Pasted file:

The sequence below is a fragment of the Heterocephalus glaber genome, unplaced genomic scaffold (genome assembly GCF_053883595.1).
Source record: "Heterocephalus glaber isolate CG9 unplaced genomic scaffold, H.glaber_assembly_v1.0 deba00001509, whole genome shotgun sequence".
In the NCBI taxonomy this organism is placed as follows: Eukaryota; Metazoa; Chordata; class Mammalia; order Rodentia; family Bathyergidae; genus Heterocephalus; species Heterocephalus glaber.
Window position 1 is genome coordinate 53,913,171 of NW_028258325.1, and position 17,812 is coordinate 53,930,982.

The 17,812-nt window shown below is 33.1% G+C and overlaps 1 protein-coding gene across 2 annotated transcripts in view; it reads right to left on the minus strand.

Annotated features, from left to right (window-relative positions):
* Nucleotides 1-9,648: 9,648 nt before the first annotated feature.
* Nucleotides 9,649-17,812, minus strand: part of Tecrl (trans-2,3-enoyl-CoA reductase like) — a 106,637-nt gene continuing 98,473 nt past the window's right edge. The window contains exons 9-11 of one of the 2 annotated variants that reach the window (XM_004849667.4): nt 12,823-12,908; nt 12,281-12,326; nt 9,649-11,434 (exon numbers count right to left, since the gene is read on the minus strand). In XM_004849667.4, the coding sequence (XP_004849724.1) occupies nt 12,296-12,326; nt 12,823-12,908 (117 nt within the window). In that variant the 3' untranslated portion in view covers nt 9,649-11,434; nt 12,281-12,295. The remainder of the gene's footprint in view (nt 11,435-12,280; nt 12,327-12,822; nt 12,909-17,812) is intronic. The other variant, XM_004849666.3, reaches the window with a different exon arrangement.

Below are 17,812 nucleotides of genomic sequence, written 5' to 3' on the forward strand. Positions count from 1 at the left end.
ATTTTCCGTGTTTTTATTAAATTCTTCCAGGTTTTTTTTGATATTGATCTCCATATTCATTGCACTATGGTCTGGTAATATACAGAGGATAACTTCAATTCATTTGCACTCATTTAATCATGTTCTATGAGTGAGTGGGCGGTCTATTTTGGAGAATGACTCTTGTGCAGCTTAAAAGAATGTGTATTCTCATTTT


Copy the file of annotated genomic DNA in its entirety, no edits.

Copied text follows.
The sequence below is a fragment of the Heterocephalus glaber genome, unplaced genomic scaffold (genome assembly GCF_053883595.1).
Source record: "Heterocephalus glaber isolate CG9 unplaced genomic scaffold, H.glaber_assembly_v1.0 deba00001509, whole genome shotgun sequence".
In the NCBI taxonomy this organism is placed as follows: Eukaryota; Metazoa; Chordata; class Mammalia; order Rodentia; family Bathyergidae; genus Heterocephalus; species Heterocephalus glaber.
Window position 1 is genome coordinate 53,913,171 of NW_028258325.1, and position 17,812 is coordinate 53,930,982.

The 17,812-nt window shown below is 33.1% G+C and overlaps 1 protein-coding gene across 2 annotated transcripts in view; it reads right to left on the minus strand.

Annotated features, from left to right (window-relative positions):
* Nucleotides 1-9,648: 9,648 nt before the first annotated feature.
* Nucleotides 9,649-17,812, minus strand: part of Tecrl (trans-2,3-enoyl-CoA reductase like) — a 106,637-nt gene continuing 98,473 nt past the window's right edge. The window contains exons 9-11 of one of the 2 annotated variants that reach the window (XM_004849667.4): nt 12,823-12,908; nt 12,281-12,326; nt 9,649-11,434 (exon numbers count right to left, since the gene is read on the minus strand). In XM_004849667.4, the coding sequence (XP_004849724.1) occupies nt 12,296-12,326; nt 12,823-12,908 (117 nt within the window). In that variant the 3' untranslated portion in view covers nt 9,649-11,434; nt 12,281-12,295. The remainder of the gene's footprint in view (nt 11,435-12,280; nt 12,327-12,822; nt 12,909-17,812) is intronic. The other variant, XM_004849666.3, reaches the window with a different exon arrangement.

Below are 17,812 nucleotides of genomic sequence, written 5' to 3' on the forward strand. Positions count from 1 at the left end.
ATTTTCCGTGTTTTTATTAAATTCTTCCAGGTTTTTTTTGATATTGATCTCCATATTCATTGCACTATGGTCTGGTAATATACAGAGGATAACTTCAATTCATTTGCACTCATTTAATCATGTTCTATGAGTGAGTGGGCGGTCTATTTTGGAGAATGACTCTTGTGCAGCTTAAAAGAATGTGTATTCTCATTTT